That definition, however, raises about as many questions as it answers. For example, how does having a bayonet mount (but not an actual bayonet) turn a rifle into an assault rifle? And outside of Civil War re-enactments, who actually still uses a bayonet? [10 Major Innovations That Revolutionized Combat]

"Yes, they still make them," Cooper wrote. "In a desperate wartime situation, a bayonet gives you something somewhat more effective than a raised middle finger when you've run out of bullets." But labeling a rifle an assault weapon because it has a metal clip where one might potentially mount a bayonet is "circular reasoning," Cooper wrote.

One significant problem with the particulars of legal definitions, said John Sweeney of, is that gun manufacturers easily slipped through the loopholes in the AWB by removing any features that defined a rifle as an assault weapon.

"The definition of the assault weapon in that [AWB] legislation had so many extras bayonet mount, for example that simply by making a few superficial changes, the basic AR-15 [semiautomatic rifle] was no longer an assault weapon," Sweeney wrote.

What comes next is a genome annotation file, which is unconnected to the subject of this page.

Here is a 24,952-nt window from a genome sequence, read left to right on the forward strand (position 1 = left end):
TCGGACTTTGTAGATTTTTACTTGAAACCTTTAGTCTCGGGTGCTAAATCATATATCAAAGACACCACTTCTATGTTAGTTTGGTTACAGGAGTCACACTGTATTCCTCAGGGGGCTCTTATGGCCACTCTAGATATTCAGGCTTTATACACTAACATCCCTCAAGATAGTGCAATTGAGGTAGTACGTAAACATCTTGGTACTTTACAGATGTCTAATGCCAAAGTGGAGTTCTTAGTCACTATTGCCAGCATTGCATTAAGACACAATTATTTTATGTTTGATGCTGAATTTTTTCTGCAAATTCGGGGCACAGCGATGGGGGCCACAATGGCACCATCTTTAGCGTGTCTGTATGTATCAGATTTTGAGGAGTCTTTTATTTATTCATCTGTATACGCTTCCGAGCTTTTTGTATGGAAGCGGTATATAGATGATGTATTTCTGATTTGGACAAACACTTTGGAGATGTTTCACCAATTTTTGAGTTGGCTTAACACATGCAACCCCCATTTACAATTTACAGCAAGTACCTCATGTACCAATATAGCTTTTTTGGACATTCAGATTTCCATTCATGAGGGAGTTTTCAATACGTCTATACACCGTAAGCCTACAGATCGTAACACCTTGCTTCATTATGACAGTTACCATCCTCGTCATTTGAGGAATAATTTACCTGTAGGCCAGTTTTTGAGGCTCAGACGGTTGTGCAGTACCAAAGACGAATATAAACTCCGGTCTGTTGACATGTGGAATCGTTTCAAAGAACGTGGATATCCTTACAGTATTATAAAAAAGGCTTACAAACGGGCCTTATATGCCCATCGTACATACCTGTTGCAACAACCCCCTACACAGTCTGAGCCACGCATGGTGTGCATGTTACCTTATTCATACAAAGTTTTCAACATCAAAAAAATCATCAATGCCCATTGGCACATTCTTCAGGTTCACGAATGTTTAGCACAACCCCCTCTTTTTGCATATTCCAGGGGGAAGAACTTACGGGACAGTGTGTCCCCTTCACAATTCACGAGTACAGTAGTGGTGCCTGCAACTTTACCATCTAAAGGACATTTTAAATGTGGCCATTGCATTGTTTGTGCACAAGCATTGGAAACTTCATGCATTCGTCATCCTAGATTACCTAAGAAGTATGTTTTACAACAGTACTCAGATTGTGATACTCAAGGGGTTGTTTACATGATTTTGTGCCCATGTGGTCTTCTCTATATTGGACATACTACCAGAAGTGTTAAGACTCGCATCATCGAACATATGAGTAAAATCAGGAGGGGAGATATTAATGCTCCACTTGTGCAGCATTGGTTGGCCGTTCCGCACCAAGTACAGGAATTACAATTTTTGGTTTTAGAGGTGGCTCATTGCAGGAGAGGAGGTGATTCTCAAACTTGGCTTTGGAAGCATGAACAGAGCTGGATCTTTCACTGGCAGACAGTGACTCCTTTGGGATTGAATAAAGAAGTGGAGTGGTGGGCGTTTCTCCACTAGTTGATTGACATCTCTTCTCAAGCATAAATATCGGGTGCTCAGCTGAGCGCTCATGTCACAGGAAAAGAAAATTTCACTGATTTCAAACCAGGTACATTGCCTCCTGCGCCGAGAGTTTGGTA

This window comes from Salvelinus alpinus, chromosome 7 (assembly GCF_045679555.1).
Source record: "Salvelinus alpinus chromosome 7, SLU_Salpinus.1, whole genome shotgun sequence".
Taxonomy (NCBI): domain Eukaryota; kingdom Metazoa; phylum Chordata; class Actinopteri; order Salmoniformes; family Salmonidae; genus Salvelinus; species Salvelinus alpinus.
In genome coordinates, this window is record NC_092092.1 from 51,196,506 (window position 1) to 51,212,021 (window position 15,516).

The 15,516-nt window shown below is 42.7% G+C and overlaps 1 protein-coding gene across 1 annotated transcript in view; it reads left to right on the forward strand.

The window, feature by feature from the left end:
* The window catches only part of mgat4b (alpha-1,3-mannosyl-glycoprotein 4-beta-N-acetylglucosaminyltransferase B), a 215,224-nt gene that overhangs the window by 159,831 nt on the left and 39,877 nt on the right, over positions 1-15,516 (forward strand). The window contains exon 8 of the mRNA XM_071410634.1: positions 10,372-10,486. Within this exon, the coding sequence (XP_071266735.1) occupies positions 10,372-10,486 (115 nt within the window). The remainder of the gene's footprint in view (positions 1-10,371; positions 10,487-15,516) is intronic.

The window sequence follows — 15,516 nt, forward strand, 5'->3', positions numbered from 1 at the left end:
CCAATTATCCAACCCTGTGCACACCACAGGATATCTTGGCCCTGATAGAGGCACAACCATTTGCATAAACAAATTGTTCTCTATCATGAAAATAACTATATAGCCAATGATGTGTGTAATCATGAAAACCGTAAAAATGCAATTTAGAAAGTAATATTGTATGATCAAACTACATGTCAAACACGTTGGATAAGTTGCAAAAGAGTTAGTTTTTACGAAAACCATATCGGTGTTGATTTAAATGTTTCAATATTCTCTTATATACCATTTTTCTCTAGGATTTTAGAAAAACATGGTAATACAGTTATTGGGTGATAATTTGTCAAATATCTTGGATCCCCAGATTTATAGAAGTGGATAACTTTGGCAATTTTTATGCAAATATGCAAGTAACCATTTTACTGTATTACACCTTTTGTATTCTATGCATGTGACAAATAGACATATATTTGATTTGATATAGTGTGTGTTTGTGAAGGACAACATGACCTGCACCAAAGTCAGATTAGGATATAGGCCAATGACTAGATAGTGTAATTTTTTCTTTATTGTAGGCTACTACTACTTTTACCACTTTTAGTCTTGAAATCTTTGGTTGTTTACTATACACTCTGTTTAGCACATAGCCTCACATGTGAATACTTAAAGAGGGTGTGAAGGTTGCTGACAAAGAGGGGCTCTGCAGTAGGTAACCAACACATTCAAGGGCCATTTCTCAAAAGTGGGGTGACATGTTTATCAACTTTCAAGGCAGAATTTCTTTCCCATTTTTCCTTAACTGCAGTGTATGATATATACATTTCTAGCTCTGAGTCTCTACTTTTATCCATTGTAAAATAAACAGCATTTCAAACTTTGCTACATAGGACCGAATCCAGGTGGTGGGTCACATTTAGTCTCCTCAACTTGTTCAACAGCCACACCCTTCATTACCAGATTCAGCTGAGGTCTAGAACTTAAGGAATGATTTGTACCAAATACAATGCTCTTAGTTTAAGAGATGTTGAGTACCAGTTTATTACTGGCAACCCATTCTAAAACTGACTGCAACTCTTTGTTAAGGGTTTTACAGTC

As flawed as the AWB definition of assault weapons may be, the wording has found its way into many state codes, including that of Connecticut, site of the December Newtown school shootings. "The AR-15 that [shooter] Adam Lanza used was a legal weapon under Connecticut law," wrote Sweeney.

Another point of contention in the gun control debate is the use of magazine clips that hold ammunition. The Connecticut definition of "assault weapon" includes semiautomatic pistols with "an ammunition magazine that attaches to the pistol outside of the pistol grip." While many states have no such restrictions on magazine clips, other states place a limit on the number of rounds a weapon's magazine can hold. (States can create their own definitions of what makes an assault weapon, but that definition can't be weaker than the federal one.)